You've heard it before and you'll hear it again: diversification is important in your portfolio. But just what does that mean? Diversification can take on many forms. Do you know the different ways to diversify?
Diversification can be as simple as adding bonds to an all-stock portfolio. This adds a measure of stability to a portfolio. However, the 2008 Financial Crisis showed that just a stock and bond portfolio could perform poorly, too. Granted this was an unusual event.
You would have done better in the Crisis if you had held some cash in your portfolio. Cash may seem like a go-nowhere option, but it does offer stability. Plus, cash on hand allows some reserves for purchasing a good deal on an investment when it occurs.
Diversifying a portfolio goes even deeper than this though. Stocks can be diversified further. You can diversify further by having stocks of small-cap, mid-cap and large-cap companies. Dividend stocks are good for income generation.
International stocks offer a chance at non-correlating returns. In fact, international stocks can be divided by country or sector of the world. One popular option has become emerging market stocks. These are countries whose economies are growing rapidly. China, India and Brazil are the top emerging market economies.
Bonds can be further diversified into U.S. Treasuries, corporate bonds and municipal bonds. U.S. Treasuries are bonds issued by the United States Government. Corporates are issued by companies while municipals are issued by United States states or cities. Owning international bonds of a variety of countries are another diversification option.
Commodities have their place in a portfolio. Commodities are the raw materials used to build structures, heat or cool homes and feed us humans. They have a history of moving in opposite directions of stocks and bonds.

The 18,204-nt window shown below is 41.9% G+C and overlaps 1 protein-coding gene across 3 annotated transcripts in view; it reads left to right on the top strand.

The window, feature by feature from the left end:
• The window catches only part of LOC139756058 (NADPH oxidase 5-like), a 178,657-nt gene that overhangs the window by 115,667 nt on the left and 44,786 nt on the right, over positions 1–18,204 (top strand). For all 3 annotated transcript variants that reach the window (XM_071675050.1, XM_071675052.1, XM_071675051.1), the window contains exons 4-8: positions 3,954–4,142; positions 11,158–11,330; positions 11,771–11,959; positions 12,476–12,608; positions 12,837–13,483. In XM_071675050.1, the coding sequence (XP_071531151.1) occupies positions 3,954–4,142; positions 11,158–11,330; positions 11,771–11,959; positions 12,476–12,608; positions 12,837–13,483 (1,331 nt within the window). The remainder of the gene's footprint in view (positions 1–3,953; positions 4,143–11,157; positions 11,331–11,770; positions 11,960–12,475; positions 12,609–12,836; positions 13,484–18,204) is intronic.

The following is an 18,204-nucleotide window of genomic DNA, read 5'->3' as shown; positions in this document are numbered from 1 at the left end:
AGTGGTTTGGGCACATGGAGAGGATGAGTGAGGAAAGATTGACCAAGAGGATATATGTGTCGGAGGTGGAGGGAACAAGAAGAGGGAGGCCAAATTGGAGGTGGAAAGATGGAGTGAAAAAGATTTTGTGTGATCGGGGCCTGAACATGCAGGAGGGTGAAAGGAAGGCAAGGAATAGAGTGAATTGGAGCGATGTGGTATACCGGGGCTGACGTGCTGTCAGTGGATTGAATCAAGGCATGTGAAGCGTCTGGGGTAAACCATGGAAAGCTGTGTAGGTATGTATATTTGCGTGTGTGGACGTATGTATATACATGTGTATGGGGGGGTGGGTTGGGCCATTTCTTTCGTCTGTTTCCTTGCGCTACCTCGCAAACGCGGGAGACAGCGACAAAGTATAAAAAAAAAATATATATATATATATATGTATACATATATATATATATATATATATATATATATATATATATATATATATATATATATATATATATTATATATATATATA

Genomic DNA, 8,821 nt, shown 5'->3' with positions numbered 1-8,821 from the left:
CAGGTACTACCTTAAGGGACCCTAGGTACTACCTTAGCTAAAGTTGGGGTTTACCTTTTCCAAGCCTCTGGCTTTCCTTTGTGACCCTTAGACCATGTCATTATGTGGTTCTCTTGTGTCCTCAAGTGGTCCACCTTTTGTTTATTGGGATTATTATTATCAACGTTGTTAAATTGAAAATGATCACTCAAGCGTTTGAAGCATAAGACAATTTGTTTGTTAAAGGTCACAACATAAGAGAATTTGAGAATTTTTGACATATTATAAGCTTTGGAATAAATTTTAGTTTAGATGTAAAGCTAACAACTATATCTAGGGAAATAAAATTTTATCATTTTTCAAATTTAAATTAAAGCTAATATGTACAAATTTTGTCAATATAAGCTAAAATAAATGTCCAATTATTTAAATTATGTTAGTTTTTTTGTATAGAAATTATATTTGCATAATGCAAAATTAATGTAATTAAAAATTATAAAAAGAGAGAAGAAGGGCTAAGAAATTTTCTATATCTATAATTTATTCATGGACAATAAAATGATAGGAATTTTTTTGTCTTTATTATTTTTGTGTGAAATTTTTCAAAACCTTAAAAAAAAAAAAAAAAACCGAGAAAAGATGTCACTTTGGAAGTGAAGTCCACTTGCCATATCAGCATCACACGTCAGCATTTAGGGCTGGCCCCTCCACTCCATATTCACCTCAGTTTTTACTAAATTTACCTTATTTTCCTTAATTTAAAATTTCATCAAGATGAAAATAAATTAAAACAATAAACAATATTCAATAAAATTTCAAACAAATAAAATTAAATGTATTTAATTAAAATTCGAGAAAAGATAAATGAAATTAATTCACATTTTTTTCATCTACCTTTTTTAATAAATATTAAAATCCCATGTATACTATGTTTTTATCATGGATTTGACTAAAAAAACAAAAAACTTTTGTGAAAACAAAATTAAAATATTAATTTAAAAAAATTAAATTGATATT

More diversification can be achieved by investing in real estate stocks. Many people can consider their selves already diversified into real estate by owning their own home. Real estate investment trusts (REITS) are another option.
Stocks can be further diversified into growth companies vs. value companies. Growth companies put profits back into growing the business. Value stocks often pay out dividends. They are also considered to be trading at a value below what they are worth.
So are you now confused? Are you wondering if all this diversification is possible, let alone worth it? Well, some diversification is definitely worth it. Stocks and bonds should be your core holdings. A little cash is good to have as well.
The easiest way to get good diversification is with an index fund. A good plan would be to have a stock index fund, a bond index fund and an international stock index fund. A small portion into a commodity or emerging market fund can be beneficial if you have the money.
Trying to diversify without index funds will cost you more. You pay much more in fees by having more than a few funds. These added expenses can eat at the extra return you would get by diversifying further.
So go ahead and diversify. Just try to keep it fairly simple. A little to a medium amount of diversification is a good thing. Too much and you risk overdiversification thereby diluting your returns and causing yourself stress.
May I recommend my ebook, Investing $10K in 2013